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Jehovah’s Witnesses



Friendship or Romance?—Part 2: What Signals Am I Sending?

You like to be available when a friend needs to talk. And lately you’ve been talking to one friend a lot. The problem is, it’s someone of the opposite sex. ‘We’re just friends,’ you tell yourself, assuming that the other person feels the same way. Should you be concerned?

 What can happen

It’s not wrong to have friends of the opposite sex. But what if you develop a special friendship with one person over others? In that case, he or she may well conclude that you want more than friendship.

Not the message you want to send? Consider some ways that it might happen, even inadvertently.

  • You give someone too much attention.

    “Although you can’t control someone else’s feelings, you shouldn’t add fuel to the fire by saying you’re just friends but then calling and talking to that person all the time.”—Sierra.

  • You respond to someone’s attention.

    “I didn’t initiate the texting, but I always replied to one girl’s numerous messages. After that, it was difficult for me to explain to her that I viewed her as just a friend.”—Richard.

  • You encourage someone’s attention.

    “Some people think flirting is a game. They play with others’ feelings without being serious about a relationship. I’ve seen it happen repeatedly, and someone always gets hurt.”—Tamara.

The bottom line: Regular communication and attention send signals of romantic interest.

 Why it matters

  • It hurts the other person.

    The Bible says: “Expectation postponed makes the heart sick.” (Proverbs 13:12) What expectation would you have if someone kept sending you signals of romantic interest?

    “There’s an expression, ‘Keeping someone on the hook.’ It refers to when you’ve caught a fish but you neither release it nor reel it in. That can happen in a relationship. If you aren’t interested in dating but you keep someone ‘on the hook,’ you will cause that person a lot of pain.”—Jessica.

  • It hurts your reputation.

    The Bible says: “Look out not only for your own interests, but also for the interests of others.” (Philippians 2:4) What trait would you ascribe to someone who looks out only for himself or herself? How might that affect the person’s reputation?

    “A boy who flirts with girls is unattractive to me. And flirting may be a foregleam of disloyalty in marriage. It’s using someone to give you an ego-boost, and that’s selfish.”—Julia.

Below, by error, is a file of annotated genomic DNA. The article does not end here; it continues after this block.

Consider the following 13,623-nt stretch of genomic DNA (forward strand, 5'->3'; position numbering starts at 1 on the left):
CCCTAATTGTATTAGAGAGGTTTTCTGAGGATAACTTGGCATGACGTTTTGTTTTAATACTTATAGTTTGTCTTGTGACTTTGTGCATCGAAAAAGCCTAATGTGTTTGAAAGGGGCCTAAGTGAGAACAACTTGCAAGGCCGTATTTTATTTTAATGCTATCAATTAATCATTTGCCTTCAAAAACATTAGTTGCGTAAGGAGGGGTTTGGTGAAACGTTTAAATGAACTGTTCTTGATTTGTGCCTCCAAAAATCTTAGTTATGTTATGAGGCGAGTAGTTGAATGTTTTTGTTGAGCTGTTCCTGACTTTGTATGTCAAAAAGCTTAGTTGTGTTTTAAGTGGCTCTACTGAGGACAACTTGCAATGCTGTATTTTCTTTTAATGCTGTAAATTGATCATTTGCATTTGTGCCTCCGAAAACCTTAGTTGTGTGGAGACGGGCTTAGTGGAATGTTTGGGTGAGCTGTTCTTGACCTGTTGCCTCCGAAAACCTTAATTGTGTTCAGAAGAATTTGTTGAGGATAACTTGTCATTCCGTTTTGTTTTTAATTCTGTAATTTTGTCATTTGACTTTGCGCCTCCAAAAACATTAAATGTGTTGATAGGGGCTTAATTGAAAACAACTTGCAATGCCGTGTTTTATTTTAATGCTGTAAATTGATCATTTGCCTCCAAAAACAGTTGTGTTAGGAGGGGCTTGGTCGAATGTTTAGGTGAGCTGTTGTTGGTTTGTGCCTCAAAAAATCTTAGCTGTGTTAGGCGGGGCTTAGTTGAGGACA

The bottom line: People who send signals of romantic interest with no intention of pursuing a relationship hurt others and themselves.

 What you can do

  • The Bible says to treat “younger men as brothers” and “younger women as sisters, with all chasteness.” (1 Timothy 5:1, 2) If you adhere to that standard, you will protect your friendships with those of the opposite sex.

    “If I were married, I wouldn’t flirt with someone else’s spouse. It’s good practice for me now, while single, to be balanced when dealing with the opposite sex.”—Leah.

  • The Bible says: “When words are many, transgression cannot be avoided.” (Proverbs 10:19) That principle applies not only to conversations but also to texting—including the frequency and the content of your communication.

    “There’s really no need to text a girl on a daily basis unless you plan on dating her.”—Brian.

  • The Bible says: “The wisdom from above is first of all pure.” (James 3:17) A hug can be given in a pure way—or it could be taken as a sign of romantic interest.

    “I try to keep my conversations friendly but at arm’s length—literally and figuratively.”—Maria.

The bottom line: Carefully scrutinize your conduct with the opposite sex. “Good friendships are hard to come by,” says a teenager named Jennifer, “and you don’t want to ruin them by sending mixed signals.”


  •  Pay attention to others’ comments. If someone asks, “Are you and so-and-so dating?” it might indicate that you’ve gotten too close.

  •  Be consistent with your friends of the opposite sex. Do not single out one person and give him or her more attention than others.

  • Be careful with texting—including the frequency of the texts, their content, and the time of day that you send them. “You don’t need to be texting someone of the opposite sex at midnight,” says a girl named Alyssa.

See Also

Learn More

Friendship or Romance?—Part 1: What Signals Am I Receiving?

Get tips that can help you figure out whether a person is sending romantic signals or just wants to be friends.